The Americans will need a 47-mid at minimum from Brooks Curry (or another swimmer depending on how things go in the men’s 400 free relay), and then Torri Huske and Claire Curzan to split sub-53 to have a real chance, assuming Chalmers is racing this.
In 2019, both the U.S. and Australia cracked 3:20, and then there were three countries fighting for the last step on the podium in the 3:22s.
A similar situation appears to be arising this year. The gap between AUS/USA and the field may not be as big, but there projects to be a real battle for bronze between a few different teams.
The Canadians have fared well in this event historically, earning back-to-back bronzes in 2015 and 2017 before a close fourth in Gwangju. While they lose Brent Hayden, who was 47.99 leading off the men’s relay in Tokyo, they’ve got rising star Josh Liendo and either relay veteran Yuri Kisil or 48.4 flat-start Ruslan Gaziev to get them off to a competitive opening 200 before handing off to Penny Oleksiak and whichever of their women is swimming the fastest.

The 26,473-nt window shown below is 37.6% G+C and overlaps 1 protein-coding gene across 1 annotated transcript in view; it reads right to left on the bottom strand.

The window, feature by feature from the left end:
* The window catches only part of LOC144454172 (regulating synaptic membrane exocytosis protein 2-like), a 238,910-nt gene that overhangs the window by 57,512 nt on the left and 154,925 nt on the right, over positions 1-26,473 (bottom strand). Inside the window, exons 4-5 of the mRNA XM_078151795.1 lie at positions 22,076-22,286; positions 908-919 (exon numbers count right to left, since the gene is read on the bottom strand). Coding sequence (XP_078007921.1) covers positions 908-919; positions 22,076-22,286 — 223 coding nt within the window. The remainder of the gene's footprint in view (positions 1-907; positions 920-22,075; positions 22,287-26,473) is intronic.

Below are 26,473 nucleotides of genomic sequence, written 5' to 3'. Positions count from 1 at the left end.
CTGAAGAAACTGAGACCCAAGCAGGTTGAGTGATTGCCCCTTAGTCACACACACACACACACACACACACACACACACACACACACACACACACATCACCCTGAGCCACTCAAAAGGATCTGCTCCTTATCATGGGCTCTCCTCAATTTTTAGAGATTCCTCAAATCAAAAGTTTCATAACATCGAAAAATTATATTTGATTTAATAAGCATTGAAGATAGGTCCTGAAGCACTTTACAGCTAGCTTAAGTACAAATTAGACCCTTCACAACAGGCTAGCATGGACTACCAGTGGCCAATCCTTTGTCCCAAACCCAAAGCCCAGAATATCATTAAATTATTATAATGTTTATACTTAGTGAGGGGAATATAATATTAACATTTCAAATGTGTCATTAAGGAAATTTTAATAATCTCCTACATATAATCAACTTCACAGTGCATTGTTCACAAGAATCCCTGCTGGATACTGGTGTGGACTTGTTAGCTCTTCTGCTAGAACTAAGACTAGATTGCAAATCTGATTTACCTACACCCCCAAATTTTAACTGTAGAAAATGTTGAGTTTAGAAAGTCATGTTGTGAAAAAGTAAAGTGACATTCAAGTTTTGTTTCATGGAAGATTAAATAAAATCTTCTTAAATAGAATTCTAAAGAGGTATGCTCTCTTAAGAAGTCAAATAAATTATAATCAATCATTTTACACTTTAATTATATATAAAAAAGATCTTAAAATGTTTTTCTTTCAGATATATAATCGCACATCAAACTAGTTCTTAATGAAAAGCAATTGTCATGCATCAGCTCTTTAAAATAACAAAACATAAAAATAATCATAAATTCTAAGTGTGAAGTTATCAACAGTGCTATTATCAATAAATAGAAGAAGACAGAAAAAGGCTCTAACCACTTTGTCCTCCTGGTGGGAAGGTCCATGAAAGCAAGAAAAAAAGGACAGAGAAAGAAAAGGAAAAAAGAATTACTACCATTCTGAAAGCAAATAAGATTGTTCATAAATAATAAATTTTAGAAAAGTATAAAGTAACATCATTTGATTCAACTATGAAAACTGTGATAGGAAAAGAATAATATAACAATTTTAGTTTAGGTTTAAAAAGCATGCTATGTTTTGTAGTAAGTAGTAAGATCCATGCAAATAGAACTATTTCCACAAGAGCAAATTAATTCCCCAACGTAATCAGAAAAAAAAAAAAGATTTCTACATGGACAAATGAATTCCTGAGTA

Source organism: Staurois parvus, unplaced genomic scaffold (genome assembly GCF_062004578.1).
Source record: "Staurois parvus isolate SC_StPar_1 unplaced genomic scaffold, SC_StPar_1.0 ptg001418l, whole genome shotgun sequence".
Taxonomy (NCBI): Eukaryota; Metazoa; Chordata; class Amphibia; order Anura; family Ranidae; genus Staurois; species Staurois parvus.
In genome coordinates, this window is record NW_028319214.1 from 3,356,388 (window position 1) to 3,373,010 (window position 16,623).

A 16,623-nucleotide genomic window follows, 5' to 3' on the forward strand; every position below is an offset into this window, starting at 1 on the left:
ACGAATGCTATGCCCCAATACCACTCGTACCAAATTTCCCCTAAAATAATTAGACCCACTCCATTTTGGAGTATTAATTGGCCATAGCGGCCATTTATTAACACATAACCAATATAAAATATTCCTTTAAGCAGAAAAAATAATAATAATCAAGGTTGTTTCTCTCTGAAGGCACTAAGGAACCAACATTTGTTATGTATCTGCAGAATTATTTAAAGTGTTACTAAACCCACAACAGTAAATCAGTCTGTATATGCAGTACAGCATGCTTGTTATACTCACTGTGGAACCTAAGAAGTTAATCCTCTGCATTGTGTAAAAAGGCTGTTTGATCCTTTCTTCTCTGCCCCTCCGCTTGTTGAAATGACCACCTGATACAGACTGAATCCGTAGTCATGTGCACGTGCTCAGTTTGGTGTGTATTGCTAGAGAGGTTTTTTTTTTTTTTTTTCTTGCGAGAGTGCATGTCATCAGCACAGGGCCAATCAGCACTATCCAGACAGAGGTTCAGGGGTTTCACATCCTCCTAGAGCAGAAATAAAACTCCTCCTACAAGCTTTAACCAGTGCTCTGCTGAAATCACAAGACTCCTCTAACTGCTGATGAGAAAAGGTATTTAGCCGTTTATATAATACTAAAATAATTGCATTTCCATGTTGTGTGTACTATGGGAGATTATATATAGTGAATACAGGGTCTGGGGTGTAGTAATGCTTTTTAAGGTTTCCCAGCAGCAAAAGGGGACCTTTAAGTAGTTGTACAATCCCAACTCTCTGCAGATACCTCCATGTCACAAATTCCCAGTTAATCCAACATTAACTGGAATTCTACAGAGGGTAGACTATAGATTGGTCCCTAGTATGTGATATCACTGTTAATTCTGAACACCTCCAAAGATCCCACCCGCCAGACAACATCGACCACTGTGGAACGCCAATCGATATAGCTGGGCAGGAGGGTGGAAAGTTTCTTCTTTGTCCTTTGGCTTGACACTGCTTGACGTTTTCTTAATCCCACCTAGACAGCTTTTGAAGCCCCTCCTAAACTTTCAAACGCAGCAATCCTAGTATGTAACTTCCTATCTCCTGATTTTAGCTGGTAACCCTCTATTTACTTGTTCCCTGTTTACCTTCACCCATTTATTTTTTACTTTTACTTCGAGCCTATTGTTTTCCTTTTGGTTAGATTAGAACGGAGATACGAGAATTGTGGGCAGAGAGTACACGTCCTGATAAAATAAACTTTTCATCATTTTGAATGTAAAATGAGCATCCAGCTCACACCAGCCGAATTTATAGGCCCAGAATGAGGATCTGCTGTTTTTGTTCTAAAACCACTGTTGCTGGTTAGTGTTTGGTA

Canada’s season-best add-up puts them behind both Great Britain and France, but we’ve seen Kisil split 47.1, Oleksiak split 52-flat, and many feel Liendo is due to break 48 flat-start.
Moving to the Brits, Lewis Burras assumes the role of Duncan Scott, who led the team off last year en route to winning the European title. After that success at Euros, we have to assume Great Britain will race the event this year after sitting out in each of the first times it’s been contested at Worlds.